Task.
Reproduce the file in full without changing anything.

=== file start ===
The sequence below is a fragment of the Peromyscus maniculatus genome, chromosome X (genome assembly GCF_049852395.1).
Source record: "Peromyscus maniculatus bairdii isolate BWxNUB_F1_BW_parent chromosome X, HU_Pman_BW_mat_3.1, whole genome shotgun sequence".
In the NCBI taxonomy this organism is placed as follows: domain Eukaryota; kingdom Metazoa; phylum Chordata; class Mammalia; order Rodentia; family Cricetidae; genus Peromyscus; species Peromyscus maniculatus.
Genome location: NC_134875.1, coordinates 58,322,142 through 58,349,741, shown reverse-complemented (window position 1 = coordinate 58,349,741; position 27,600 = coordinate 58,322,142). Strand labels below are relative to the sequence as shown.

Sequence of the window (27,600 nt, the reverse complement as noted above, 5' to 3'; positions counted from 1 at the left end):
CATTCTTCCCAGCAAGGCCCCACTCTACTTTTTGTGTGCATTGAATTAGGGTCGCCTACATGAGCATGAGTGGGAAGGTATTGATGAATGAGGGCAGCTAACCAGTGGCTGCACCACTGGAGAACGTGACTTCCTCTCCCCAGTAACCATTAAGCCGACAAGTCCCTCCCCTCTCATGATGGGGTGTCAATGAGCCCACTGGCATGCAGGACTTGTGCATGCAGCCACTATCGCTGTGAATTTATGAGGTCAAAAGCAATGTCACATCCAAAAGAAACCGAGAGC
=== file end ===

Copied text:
The sequence below is a fragment of the Peromyscus maniculatus genome, chromosome X (genome assembly GCF_049852395.1).
Source record: "Peromyscus maniculatus bairdii isolate BWxNUB_F1_BW_parent chromosome X, HU_Pman_BW_mat_3.1, whole genome shotgun sequence".
In the NCBI taxonomy this organism is placed as follows: domain Eukaryota; kingdom Metazoa; phylum Chordata; class Mammalia; order Rodentia; family Cricetidae; genus Peromyscus; species Peromyscus maniculatus.
Genome location: NC_134875.1, coordinates 58,322,142 through 58,349,741, shown reverse-complemented (window position 1 = coordinate 58,349,741; position 27,600 = coordinate 58,322,142). Strand labels below are relative to the sequence as shown.

Sequence of the window (27,600 nt, the reverse complement as noted above, 5' to 3'; positions counted from 1 at the left end):
CATTCTTCCCAGCAAGGCCCCACTCTACTTTTTGTGTGCATTGAATTAGGGTCGCCTACATGAGCATGAGTGGGAAGGTATTGATGAATGAGGGCAGCTAACCAGTGGCTGCACCACTGGAGAACGTGACTTCCTCTCCCCAGTAACCATTAAGCCGACAAGTCCCTCCCCTCTCATGATGGGGTGTCAATGAGCCCACTGGCATGCAGGACTTGTGCATGCAGCCACTATCGCTGTGAATTTATGAGGTCAAAAGCAATGTCACATCCAAAAGAAACCGAGAGC